Justice

Born this way? How high-tech conversion therapy could undermine gay rights

By Andrew Vierra, Georgia State University and Brian D Earp, University of Oxford

This article was originally published on The Conversation.
Read the 
original article.

Introduction

Following the death of 17-year-old Leelah Alcorn, a transgender teen who committed suicide after forced “conversion therapy,” President Barack Obama called for a nationwide ban on psychotherapy aimed at changing sexual orientation or gender identity. The administration argued that because conversion therapy causes substantial psychological harm to minors, it is neither medically nor ethically appropriate.

We fully agree with the President and believe that this is a step in the right direction. Of course, in addition to being unsafe as well as ethically unsound, current conversion therapy approaches aren’t actually effective at doing what they claim to do – changing sexual orientation.

But we also worry that this may be a short-term legislative solution to what is really a conceptual problem.

The question we ought to be asking is “what will happen if and when scientists do end up developing safe and effective technologies that can alter sexual orientation?”

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A Challenge to Gun Rights

Written By Professor Jeff McMahan

 

On this day in the US, around thirty people will be killed with a gun, not including suicides.  Many more will be wounded.  I can safely predict this number because that is the average number of homicides committed with a gun in the US each day.  Such killings have become so routine that they are barely noticed even in the local news.  Only when a significant number of people are murdered, particularly when they include children or are killed randomly, is the event considered newsworthy.

 

Yet efforts to regulate the possession of guns in the US are consistently defeated. Continue reading

Returning Looted Artworks

Written by Cecile Fabre, April 2015

 

In 1999, Maria Altman, who had fled Austria in 1938 following the Anschluss with Germany, filed a lawsuit against the Austrian government. Her claim was that five paintings by Gustav Klimt, had been looted by the Nazis from her uncle before falling into the possession of the Austrian authorities, and that these ought to be returned to her as the rightful heir. Two of the paintings included portraits of her aunt. The Austrians initially refused to take her request seriously but eventually gave in after several dramatic legal twists and turns.[1]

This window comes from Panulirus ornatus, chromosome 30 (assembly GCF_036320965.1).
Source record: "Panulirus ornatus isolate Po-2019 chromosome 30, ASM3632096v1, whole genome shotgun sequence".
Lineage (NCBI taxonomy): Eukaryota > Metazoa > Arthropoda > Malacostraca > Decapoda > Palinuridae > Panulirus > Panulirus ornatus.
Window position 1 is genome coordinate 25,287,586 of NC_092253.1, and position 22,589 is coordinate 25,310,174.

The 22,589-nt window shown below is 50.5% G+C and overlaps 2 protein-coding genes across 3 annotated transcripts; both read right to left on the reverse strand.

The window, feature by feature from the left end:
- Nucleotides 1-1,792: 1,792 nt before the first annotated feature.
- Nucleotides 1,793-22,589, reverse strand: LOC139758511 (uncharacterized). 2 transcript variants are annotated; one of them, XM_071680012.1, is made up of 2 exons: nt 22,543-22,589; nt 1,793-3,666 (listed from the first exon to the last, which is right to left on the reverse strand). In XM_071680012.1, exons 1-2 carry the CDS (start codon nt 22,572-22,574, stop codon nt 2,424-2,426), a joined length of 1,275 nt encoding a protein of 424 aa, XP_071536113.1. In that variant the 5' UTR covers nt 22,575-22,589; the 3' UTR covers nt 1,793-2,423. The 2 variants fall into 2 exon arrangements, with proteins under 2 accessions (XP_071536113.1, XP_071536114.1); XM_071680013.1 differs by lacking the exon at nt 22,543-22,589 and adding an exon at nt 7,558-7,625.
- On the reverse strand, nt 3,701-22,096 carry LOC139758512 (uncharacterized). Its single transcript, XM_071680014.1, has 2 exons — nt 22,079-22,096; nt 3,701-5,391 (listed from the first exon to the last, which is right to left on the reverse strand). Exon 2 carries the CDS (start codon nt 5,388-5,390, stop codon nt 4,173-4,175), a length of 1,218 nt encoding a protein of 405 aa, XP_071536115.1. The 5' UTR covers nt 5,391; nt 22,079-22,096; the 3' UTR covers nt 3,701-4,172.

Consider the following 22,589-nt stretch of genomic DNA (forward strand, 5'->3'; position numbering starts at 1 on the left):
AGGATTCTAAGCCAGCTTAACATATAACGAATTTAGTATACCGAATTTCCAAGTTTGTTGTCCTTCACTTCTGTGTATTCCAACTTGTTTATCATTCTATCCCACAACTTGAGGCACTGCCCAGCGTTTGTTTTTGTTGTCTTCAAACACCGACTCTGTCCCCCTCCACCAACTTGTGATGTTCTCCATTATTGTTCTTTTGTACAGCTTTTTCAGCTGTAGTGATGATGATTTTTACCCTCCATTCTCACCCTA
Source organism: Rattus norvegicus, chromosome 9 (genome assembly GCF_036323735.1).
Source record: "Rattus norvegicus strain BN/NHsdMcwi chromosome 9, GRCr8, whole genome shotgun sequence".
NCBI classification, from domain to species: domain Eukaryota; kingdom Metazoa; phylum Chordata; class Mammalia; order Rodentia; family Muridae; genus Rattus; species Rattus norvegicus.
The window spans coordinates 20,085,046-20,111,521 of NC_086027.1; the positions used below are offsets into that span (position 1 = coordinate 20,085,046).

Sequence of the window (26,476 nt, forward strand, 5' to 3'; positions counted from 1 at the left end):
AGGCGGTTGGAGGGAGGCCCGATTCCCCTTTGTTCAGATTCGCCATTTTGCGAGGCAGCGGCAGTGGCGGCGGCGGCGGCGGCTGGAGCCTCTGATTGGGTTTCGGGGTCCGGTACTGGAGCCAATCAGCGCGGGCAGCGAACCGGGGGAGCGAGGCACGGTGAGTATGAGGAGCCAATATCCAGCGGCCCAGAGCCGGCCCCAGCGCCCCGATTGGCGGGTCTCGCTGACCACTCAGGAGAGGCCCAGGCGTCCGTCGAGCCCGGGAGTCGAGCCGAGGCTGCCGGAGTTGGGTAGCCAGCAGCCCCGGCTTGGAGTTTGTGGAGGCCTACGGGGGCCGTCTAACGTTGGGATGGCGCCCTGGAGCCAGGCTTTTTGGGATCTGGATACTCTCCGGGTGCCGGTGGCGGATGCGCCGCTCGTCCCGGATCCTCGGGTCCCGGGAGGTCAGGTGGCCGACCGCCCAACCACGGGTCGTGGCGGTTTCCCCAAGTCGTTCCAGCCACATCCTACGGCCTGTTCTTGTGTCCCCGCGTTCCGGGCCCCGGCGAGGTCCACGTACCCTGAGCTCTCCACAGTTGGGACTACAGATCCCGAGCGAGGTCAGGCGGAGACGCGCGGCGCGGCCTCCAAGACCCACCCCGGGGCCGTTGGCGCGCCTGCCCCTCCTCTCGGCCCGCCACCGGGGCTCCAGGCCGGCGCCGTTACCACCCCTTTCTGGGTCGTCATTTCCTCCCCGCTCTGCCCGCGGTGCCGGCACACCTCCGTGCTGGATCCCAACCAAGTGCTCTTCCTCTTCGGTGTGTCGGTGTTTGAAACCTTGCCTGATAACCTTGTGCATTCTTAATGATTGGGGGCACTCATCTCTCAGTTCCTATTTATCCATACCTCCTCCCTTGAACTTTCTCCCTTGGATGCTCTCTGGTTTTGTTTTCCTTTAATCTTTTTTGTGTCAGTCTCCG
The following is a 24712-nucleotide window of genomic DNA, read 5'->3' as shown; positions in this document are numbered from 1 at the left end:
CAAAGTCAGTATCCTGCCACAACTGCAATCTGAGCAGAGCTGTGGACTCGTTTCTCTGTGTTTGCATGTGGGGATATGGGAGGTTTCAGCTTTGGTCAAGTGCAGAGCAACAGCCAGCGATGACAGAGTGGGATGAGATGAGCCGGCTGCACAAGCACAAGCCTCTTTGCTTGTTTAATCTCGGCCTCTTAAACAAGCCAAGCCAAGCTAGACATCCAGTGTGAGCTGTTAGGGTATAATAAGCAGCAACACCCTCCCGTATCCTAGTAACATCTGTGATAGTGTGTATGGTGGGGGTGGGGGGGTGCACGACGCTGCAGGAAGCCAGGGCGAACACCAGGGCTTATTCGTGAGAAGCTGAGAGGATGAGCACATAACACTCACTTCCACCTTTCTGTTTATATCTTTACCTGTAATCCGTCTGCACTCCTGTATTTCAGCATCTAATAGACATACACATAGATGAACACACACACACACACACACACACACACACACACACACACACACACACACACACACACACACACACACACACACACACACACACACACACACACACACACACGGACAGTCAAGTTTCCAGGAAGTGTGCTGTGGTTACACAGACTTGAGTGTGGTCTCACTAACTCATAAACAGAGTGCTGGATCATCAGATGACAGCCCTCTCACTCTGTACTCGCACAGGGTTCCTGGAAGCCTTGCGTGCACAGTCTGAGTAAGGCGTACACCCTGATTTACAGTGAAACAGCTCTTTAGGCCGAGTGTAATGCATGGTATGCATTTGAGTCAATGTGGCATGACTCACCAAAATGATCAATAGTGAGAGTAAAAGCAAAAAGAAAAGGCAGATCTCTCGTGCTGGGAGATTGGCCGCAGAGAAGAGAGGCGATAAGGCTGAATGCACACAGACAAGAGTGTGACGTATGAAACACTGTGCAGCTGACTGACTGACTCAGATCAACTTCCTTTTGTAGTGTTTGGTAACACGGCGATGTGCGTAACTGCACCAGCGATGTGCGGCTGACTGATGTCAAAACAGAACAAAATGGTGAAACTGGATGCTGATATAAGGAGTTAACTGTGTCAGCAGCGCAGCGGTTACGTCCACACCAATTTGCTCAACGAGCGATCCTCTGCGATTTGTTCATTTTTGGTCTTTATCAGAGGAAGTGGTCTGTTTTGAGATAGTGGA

This story is now on our cinema screens under the title A Woman in Gold, with Helen Mirren in the starring role. The ending is clearly meant to be regarded as a happy one: after all, Altman does get the painting back. And, generally, many think that stolen or plundered works of art ought to be returned to those from whom they were taken, or their heirs. Continue reading

On the supposed distinction between culture and religion: A brief comment on Sir James Munby’s decision in the matter of B and G (children)

On the supposed distinction between culture and religion: A brief comment on Sir James Munby’s decision in the matter of B and G (children)

By Brian D. Earp (@briandavidearp)

Introduction

What is the difference between ‘culture’ and ‘religion’ … ? From a legal standpoint, this question is important: practices which may be described as being ‘religious’ in nature are typically afforded much greater protection from interference by the state than those that are understood as being ‘merely’ cultural. One key area in which this distinction is commonly drawn is with respect to the non-therapeutic alterations of children’s genitals. When such alteration is done to female children, it is often said to be a ‘cultural’ practice that does not deserve legal protection; whereas, when it is done to male children, it is commonly said to be a ‘religious’ practice – at least for some groups – and must therefore not be restricted (much less forbidden) by law.